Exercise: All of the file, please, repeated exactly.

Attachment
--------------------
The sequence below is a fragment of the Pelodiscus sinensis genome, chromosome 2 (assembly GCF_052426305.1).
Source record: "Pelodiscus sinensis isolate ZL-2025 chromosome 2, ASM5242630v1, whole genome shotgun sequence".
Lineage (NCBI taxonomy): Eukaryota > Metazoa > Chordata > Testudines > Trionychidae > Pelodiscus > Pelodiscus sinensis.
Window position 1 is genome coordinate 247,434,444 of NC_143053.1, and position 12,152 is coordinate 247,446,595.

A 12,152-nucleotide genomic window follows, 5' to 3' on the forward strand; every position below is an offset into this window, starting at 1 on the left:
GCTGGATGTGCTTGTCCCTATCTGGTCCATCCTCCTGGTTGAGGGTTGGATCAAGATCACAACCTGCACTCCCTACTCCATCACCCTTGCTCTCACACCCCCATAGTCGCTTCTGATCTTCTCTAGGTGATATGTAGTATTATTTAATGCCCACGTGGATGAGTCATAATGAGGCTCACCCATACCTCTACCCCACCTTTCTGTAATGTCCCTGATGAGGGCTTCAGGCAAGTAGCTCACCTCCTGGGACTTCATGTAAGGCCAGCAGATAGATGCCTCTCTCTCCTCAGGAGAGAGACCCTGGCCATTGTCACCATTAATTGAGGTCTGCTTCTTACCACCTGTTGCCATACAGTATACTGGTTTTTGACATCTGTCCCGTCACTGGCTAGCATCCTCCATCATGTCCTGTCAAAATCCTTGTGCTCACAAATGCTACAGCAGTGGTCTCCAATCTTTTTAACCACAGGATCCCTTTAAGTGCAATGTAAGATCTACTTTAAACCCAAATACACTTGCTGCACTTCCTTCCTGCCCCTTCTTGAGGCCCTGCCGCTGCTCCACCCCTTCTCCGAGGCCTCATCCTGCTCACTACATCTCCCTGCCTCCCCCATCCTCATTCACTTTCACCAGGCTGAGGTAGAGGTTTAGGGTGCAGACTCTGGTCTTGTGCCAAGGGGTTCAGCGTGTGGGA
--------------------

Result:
The sequence below is a fragment of the Pelodiscus sinensis genome, chromosome 2 (assembly GCF_052426305.1).
Source record: "Pelodiscus sinensis isolate ZL-2025 chromosome 2, ASM5242630v1, whole genome shotgun sequence".
Lineage (NCBI taxonomy): Eukaryota > Metazoa > Chordata > Testudines > Trionychidae > Pelodiscus > Pelodiscus sinensis.
Window position 1 is genome coordinate 247,434,444 of NC_143053.1, and position 12,152 is coordinate 247,446,595.

A 12,152-nucleotide genomic window follows, 5' to 3' on the forward strand; every position below is an offset into this window, starting at 1 on the left:
GCTGGATGTGCTTGTCCCTATCTGGTCCATCCTCCTGGTTGAGGGTTGGATCAAGATCACAACCTGCACTCCCTACTCCATCACCCTTGCTCTCACACCCCCATAGTCGCTTCTGATCTTCTCTAGGTGATATGTAGTATTATTTAATGCCCACGTGGATGAGTCATAATGAGGCTCACCCATACCTCTACCCCACCTTTCTGTAATGTCCCTGATGAGGGCTTCAGGCAAGTAGCTCACCTCCTGGGACTTCATGTAAGGCCAGCAGATAGATGCCTCTCTCTCCTCAGGAGAGAGACCCTGGCCATTGTCACCATTAATTGAGGTCTGCTTCTTACCACCTGTTGCCATACAGTATACTGGTTTTTGACATCTGTCCCGTCACTGGCTAGCATCCTCCATCATGTCCTGTCAAAATCCTTGTGCTCACAAATGCTACAGCAGTGGTCTCCAATCTTTTTAACCACAGGATCCCTTTAAGTGCAATGTAAGATCTACTTTAAACCCAAATACACTTGCTGCACTTCCTTCCTGCCCCTTCTTGAGGCCCTGCCGCTGCTCCACCCCTTCTCCGAGGCCTCATCCTGCTCACTACATCTCCCTGCCTCCCCCATCCTCATTCACTTTCACCAGGCTGAGGTAGAGGTTTAGGGTGCAGACTCTGGTCTTGTGCCAAGGGGTTCAGCGTGTGGGA